FG: Sleeping Beauty?

Cinderella: Yeah, that’s the one. Sleeping her life away. And what about that Snow White and her seven brats? No father in sight. She’s a piece of work, I tell you, over there leeching off the system, claiming she’s got some disability, food allergies or something—and all of them working under the table in that mine. I saw her the other day at the grocery store. You know what was in her cart?

FG: Food?

Cinderella: Lobster! Can you believe that? Here she’s paying with fairy stamps and she’s buying lobster. Like ramen noodles and a bag of apples aren’t good enough—Ouch!

She trips.

Here, you can have these back.

She takes off the shoes, sits down,
rubs her sore foot.

FG: Are you okay? Seriously. You really should see a doctor.

Cinderella: That’s another thing with you people! Always trying to give us health care. Go see a doctor. It’ll be good for you. Medicine is so wonderful. Here, have some medicine. Blah blah blah. You think you can just wave your little “antibiotic” wand and make an infection disappear?

FG: Actually…

Cinderella: Next thing you’ll be telling me you want to help me get an education—and POOF! free books and night classes. Well no thank you lady!

FG Has reached into her bag and is holding
books in her hand; she quickly shoves them
back into her bag. Cinderella makes some sort
of conciliatory gesture.

Cinderella: Look. Maybe you mean well—

FG: I do—

Cinderella: But I say, if poverty was good enough for Jesus, it’s good enough for me. Did Jesus have a fairy godmother? Did Jesus ride around in a pumpkin coach? You never saw Jesus dancing with a prince and he turned out just fine. He ate his fish and drank his wine and didn’t ask for more. He slept in his dark, damp manger with all the mice and didn’t complain. He read his Bible– not some Economics 101 textbook. And he turned out just fine. That’s what I say to myself, you know, when I’m feeling low. I say, Cindy, what would Jesus do? And then that’s what I do. (beat)

She realizes she’s holding up the toilet wand
like a scepter and becomes self-conscious; she puts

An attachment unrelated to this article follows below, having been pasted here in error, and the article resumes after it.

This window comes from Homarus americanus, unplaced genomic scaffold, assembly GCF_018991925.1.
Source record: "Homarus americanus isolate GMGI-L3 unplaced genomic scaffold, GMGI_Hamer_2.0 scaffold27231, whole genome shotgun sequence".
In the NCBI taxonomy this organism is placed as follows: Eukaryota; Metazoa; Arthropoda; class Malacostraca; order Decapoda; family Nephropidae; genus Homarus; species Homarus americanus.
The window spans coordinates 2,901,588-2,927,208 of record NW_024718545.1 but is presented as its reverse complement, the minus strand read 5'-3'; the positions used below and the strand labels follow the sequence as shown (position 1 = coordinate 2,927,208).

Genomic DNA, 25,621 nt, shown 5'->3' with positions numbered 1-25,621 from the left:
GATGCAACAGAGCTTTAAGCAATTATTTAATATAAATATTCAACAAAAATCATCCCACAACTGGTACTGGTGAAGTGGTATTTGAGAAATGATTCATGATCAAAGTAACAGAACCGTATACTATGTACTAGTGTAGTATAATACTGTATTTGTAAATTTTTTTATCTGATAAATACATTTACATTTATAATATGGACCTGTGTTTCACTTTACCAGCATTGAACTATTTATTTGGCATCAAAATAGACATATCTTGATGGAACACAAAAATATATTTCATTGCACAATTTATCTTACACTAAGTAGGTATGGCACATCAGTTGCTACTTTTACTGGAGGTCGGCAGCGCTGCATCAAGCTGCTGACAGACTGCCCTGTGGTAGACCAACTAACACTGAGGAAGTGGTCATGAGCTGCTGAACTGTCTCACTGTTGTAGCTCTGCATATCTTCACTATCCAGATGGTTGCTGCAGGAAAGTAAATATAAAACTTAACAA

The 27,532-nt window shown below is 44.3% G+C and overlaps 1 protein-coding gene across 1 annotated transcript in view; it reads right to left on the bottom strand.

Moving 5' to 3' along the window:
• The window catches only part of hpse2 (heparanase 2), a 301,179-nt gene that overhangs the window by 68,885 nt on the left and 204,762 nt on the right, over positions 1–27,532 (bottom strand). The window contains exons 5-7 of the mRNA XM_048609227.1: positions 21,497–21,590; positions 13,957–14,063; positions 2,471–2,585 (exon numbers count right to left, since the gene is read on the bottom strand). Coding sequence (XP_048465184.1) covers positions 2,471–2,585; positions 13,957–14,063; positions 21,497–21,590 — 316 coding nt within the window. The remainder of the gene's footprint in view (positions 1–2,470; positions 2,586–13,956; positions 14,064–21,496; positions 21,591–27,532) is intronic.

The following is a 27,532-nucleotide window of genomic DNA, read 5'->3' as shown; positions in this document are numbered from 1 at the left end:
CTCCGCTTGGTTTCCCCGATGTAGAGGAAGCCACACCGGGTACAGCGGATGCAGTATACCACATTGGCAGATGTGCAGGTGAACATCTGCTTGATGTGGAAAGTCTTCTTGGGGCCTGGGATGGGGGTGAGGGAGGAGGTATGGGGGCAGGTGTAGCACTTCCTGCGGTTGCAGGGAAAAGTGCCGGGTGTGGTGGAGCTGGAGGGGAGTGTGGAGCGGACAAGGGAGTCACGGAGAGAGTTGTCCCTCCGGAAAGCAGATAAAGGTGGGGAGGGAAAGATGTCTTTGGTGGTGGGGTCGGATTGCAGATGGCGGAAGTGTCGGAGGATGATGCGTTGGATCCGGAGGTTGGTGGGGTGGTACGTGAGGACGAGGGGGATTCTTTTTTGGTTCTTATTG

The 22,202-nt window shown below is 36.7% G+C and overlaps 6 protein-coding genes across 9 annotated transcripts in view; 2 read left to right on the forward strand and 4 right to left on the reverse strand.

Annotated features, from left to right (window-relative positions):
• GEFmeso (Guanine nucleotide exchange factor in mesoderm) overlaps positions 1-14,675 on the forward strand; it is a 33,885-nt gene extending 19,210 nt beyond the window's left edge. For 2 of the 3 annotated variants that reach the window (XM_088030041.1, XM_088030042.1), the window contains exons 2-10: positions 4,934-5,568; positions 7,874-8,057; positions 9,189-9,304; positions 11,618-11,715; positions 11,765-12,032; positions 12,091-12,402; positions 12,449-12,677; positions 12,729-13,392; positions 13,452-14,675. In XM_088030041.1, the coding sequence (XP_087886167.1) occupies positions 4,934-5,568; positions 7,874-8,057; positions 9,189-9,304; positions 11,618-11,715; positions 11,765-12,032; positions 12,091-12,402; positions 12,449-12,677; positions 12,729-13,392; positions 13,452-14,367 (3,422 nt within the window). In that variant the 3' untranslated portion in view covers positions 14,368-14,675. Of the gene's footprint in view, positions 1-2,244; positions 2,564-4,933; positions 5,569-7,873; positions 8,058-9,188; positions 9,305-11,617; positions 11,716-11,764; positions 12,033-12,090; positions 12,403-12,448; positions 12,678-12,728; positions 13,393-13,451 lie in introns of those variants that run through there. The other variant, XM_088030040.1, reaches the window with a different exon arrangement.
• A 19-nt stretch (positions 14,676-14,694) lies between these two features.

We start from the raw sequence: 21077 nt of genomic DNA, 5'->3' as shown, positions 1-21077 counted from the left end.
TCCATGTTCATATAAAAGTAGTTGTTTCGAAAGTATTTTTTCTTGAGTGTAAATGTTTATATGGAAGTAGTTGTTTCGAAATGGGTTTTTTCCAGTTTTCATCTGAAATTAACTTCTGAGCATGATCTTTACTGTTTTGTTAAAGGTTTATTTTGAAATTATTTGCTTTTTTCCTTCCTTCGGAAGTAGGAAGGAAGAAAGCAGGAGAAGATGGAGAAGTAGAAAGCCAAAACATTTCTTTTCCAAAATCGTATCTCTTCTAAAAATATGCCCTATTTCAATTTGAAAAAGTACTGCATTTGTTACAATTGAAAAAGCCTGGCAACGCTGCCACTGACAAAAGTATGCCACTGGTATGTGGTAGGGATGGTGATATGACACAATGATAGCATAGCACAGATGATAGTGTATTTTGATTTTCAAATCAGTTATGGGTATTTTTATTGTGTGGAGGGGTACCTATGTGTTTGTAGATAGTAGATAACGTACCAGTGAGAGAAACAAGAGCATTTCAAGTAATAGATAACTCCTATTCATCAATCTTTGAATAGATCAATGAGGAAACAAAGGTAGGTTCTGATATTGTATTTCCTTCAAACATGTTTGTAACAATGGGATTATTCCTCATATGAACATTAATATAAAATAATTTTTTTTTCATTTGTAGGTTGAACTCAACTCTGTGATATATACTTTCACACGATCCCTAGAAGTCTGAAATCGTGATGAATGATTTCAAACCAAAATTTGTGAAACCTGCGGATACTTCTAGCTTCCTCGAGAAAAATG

it down, reaches past FG for Windex, begins to polish
the mirror—maybe leans in, knocks on it to make sure.

FG: So let me get this straight. You don’t want help getting to the ball. And you don’t want help getting a doctor. And you don’t want help going to college. Is there anything I can do to help you?

Cinderella: Oh my god. I’d really love to be on The Bachelor. Think you can pull some strings?

FG sits down on the toilet, pulls out a pack
of cigarettes. Lights a cigarette, rubs her temples.


Elizabeth Johnston‘s teaches writing, literature, and gender studies at Monroe Community College in Rochester, NY. Her fascination with gender and mythology infuses her creative work; since 2011, her poetry, which has been nominated for a Pushcart and “Best of the Net,” has appeared in a variety of print and online journals and edited collections. You can read her most recent poems in New Verse News, Mom Egg Review, NonBinary Review, The Luminary, Rose Red Review, Carbon Culture, and cahoodaloodaling. Her co-authored play, FourPlay, was featured at the 2014 Rochester Fringe Festival and received honorable mention in cahoodaloodaling’s 2014 In Cahoots Collaboration Contest. Elizabeth is a founding member of the award-winning writer’s group, Straw Mat.


Back to Issue #16


Leave a Reply

Your email address will not be published. Required fields are marked *